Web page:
In Paul v. Northrop Grumman Ship Systems, the Fifth Circuit Court of Appeals decides that a jury need not be bothered with a sexual harassment case because, after all, the supervisor only groped the the plaintiff once.
Here is the Court's description of the relevant facts of the case (which for the purposes of this summary judgment motion must be accepted as true):
Paul [the plaintiff] alleges that, on that day, Barattini walked up to her until his chest
was touching hers, thus “chesting up” to her breasts in a thirty-second
confrontation. As Paul attempted to separate herself, he stared at her in a
hostile and intimidating manner. Paul then walked away toward a narrow ship
passageway, but Barattini followed her. He forced his way through the door
ahead of her, and, in doing so, placed his hand on her stomach and ran his arm
around her waist. As he squeezed past her in the passageway, he allegedly
“rubbed his pelvic region across [her] hips and buttocks.” According to Paul, the
incident lasted a total of approximately a minute and a half, and occurred in the
presence of another supervisor who did not intervene.
In response, the employer eventually terminated the supervisor in question. But that didn't decide the case. No, the Fifth Circuit decided that there was not question of fact here and that the harassment described was not egregious enough to be actionable as a single event.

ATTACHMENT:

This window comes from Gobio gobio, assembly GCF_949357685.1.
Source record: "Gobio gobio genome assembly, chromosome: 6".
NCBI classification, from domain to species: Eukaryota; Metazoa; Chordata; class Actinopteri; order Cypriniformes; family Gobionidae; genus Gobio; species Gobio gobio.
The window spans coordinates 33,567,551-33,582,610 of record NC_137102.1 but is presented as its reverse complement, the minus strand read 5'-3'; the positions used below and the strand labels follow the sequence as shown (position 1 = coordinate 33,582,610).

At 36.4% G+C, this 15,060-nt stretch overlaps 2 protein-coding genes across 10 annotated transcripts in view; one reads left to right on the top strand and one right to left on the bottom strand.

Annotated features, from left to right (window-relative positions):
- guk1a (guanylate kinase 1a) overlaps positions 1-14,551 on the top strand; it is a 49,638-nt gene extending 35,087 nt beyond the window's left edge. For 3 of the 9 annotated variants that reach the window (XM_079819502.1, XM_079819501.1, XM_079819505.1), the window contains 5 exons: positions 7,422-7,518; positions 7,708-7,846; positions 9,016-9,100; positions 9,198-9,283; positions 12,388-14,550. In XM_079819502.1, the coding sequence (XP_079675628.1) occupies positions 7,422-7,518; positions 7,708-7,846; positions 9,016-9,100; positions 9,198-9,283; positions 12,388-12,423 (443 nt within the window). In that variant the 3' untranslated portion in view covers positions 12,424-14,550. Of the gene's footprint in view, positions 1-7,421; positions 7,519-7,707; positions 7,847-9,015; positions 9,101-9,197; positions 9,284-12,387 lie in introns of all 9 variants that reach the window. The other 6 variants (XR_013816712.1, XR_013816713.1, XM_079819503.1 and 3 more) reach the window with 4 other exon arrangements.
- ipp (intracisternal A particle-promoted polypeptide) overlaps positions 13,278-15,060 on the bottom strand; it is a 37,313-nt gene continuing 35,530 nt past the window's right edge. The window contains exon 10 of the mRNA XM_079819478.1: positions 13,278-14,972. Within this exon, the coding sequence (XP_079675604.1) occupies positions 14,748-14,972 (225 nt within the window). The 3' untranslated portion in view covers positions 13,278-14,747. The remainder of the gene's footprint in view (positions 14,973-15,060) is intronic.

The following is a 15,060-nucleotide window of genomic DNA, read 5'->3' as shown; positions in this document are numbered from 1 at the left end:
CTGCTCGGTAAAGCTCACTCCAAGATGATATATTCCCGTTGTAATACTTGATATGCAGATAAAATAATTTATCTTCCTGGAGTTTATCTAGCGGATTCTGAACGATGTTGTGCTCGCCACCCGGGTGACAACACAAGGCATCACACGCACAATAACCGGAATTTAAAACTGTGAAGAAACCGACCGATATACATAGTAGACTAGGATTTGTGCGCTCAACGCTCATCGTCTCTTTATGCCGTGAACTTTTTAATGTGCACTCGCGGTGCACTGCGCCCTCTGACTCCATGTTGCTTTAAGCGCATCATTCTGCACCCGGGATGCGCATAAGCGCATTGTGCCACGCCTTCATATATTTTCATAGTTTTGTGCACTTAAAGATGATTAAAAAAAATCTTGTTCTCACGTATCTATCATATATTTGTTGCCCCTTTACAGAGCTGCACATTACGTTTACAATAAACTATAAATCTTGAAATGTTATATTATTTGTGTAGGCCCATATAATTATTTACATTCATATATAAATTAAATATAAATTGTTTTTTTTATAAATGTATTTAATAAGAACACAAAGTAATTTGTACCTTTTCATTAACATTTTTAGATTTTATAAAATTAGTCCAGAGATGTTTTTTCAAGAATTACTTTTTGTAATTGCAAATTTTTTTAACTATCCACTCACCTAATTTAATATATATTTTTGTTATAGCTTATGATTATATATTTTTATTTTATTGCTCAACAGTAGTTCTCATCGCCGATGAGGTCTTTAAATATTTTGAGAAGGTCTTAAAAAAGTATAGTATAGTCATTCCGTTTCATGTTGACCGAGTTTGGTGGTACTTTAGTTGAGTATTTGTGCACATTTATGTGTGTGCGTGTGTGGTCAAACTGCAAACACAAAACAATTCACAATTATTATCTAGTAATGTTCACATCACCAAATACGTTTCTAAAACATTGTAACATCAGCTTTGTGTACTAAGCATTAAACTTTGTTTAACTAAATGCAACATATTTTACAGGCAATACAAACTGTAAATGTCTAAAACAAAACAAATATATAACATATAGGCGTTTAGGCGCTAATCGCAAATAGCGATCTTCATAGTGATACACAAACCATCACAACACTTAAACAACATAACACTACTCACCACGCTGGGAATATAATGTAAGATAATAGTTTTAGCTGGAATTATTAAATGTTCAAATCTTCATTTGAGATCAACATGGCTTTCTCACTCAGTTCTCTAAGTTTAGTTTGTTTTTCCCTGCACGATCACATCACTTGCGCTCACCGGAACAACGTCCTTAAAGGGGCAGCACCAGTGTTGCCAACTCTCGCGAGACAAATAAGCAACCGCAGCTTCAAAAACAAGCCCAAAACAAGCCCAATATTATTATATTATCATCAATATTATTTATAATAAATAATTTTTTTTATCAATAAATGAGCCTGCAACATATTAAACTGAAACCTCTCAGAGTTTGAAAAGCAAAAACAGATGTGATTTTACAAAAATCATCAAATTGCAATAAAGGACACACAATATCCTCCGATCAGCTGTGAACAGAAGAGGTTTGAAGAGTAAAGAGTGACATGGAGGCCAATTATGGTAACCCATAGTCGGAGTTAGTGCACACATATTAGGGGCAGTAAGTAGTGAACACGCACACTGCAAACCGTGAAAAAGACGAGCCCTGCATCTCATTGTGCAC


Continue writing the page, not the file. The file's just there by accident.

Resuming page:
The applicable law states that “To affect a term, condition, or privilege of employment, the harassment must be sufficiently severe OR pervasive to alter the conditions of the victim’s employment and create an abusive working environment.”
Interestingly the Court properly cites to the rule and even emphasizes the fact that the "severe or pervasive" element of the test is disjunctive. Thus harassment need not be pervasive or continuing if it is severe. The court then gives this plaintiff the boot, holding that as a matter of law, the groping described above was not severe. Really?
Remember now, the court was not deciding whether Ms. Paul should win at trial. No, the Court decided that she didn't even have the right to have a trial because they personally didn't believe that one incident of groping and pelvic rubbing was severe.
So what should we call this new legal standard? Michael Maslanka calls it the "One-Free-Grope Rule." He also calls it unfair.